Floating fishing line is essential to present baits and lures on the water’s surface rather than sinking below the surface. Topwater frogs, poppers, walking baits, flies, and buzz baits are a few examples where floating lines help keep the lure at the top where it is most effective.
Braided and monofilament fishing lines typically float, while fluorocarbon sinks quickly in water. How well a line will float depends on thickness, material, and if treated with additives to increase buoyancy. Embedded bubbles, foam particles, or special coatings can impact if a line floats.
Choosing the right floating line is vital to perfecting your topwater presentation and can keep the lures from looking unnatural and spooking fish.
Understanding why fishing lines float or sink is essential for anglers to choose the right line for their fishing needs.
The different reasons a line will float can impact how it floats, meaning that the lines are best suited for different scenarios.
Below are four reasons that impact a fishing line’s ability to float and the best uses for each.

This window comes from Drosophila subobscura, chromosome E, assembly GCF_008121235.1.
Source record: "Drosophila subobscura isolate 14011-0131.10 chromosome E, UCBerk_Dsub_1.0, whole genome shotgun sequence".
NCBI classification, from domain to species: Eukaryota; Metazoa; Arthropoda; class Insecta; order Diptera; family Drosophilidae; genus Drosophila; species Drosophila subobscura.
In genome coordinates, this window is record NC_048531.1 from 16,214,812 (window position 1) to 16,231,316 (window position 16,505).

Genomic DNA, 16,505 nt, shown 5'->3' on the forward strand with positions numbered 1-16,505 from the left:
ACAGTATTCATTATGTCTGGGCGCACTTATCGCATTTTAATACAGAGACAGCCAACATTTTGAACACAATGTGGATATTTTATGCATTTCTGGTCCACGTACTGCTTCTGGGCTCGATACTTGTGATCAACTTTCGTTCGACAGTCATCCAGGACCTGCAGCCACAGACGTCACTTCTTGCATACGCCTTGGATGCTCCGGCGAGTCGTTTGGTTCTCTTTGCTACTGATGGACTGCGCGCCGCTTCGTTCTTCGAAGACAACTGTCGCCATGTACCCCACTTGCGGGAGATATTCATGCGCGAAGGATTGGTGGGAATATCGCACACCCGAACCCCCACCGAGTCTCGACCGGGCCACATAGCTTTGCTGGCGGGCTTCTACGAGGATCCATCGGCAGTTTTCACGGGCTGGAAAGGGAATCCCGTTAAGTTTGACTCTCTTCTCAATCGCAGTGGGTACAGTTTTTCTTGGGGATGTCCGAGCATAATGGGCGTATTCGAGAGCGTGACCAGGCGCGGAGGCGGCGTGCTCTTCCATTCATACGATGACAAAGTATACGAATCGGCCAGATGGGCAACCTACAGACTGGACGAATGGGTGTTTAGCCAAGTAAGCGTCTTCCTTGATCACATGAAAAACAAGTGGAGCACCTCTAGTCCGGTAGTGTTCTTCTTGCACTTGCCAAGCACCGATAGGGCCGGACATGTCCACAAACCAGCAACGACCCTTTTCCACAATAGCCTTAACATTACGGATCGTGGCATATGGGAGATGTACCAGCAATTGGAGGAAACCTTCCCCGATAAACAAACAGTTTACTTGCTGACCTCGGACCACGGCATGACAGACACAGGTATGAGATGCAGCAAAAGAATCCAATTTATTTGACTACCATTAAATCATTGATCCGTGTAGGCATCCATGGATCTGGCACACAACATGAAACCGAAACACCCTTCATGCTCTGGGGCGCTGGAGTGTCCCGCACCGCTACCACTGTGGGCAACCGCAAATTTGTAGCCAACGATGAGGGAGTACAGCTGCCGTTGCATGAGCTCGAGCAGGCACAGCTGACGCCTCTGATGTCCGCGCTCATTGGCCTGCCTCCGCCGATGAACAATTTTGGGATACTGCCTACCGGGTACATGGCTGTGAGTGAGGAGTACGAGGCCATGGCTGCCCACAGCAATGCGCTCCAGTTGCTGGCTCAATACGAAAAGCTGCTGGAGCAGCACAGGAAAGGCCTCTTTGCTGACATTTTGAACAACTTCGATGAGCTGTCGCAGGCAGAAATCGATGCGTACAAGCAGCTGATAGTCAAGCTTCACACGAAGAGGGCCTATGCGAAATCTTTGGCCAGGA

The material of a fishing line significantly impacts its density, which affects its ability to float.
Some materials, such as monofilament, have a lower density and float, while others, such as fluorocarbon, have a higher density and sink.
This property of different materials is helpful for anglers to select the right fishing line that best suits their fishing needs. For lures that are best fished deep in the water, a denser line will help the line sink faster.
Braid is also a low-density line and typically floats well on the water’s surface.
If you are looking for a floating fishing line, go with braid or monofilament rather than fluorocarbon when not considering other factors.
The diameter of the fishing line also plays a significant role in determining if it will float or sink. Larger-diameter lines tend to float, while smaller-diameter lines tend to sink.
Some lines do this because larger diameter lines have more surface area exposed to air, which helps them float.
On the other hand, smaller diameter lines have a smaller surface area exposed to air, making them sink.